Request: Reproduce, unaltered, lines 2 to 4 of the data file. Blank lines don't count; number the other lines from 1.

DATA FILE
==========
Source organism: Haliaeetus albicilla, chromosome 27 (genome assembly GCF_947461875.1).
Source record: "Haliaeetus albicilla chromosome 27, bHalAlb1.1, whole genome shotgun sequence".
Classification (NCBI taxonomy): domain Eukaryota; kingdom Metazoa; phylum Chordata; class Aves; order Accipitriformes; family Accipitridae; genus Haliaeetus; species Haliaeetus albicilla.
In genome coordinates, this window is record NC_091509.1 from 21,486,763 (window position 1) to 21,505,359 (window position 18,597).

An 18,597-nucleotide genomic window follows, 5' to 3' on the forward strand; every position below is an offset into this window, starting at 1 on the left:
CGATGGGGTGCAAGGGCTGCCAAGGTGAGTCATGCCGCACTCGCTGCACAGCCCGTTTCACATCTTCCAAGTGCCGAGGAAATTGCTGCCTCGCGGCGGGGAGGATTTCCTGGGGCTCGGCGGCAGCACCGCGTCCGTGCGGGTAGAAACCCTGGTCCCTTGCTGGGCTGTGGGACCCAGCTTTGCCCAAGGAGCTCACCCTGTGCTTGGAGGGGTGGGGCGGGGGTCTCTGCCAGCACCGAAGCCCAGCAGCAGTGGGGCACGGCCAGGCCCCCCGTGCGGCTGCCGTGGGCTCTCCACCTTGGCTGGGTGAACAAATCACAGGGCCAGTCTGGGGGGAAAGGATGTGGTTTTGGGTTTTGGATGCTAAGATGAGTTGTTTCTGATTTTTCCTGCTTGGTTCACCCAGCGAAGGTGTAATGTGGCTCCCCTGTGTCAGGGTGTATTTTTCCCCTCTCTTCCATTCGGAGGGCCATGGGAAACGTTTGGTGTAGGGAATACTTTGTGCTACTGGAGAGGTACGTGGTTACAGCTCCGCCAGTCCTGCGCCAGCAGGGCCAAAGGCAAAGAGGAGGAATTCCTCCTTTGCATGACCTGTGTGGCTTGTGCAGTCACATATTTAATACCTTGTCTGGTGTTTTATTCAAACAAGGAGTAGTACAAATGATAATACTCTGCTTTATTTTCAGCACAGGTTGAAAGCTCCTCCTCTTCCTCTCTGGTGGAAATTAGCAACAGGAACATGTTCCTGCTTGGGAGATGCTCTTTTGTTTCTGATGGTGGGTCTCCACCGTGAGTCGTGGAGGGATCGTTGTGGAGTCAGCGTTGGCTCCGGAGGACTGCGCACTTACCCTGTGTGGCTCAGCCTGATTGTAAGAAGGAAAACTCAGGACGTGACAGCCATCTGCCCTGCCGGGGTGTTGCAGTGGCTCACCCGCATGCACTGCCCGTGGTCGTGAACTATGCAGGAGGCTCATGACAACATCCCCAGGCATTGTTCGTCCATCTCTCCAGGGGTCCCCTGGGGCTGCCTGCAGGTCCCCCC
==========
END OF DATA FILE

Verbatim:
Source record: "Haliaeetus albicilla chromosome 27, bHalAlb1.1, whole genome shotgun sequence".
Classification (NCBI taxonomy): domain Eukaryota; kingdom Metazoa; phylum Chordata; class Aves; order Accipitriformes; family Accipitridae; genus Haliaeetus; species Haliaeetus albicilla.
In genome coordinates, this window is record NC_091509.1 from 21,486,763 (window position 1) to 21,505,359 (window position 18,597).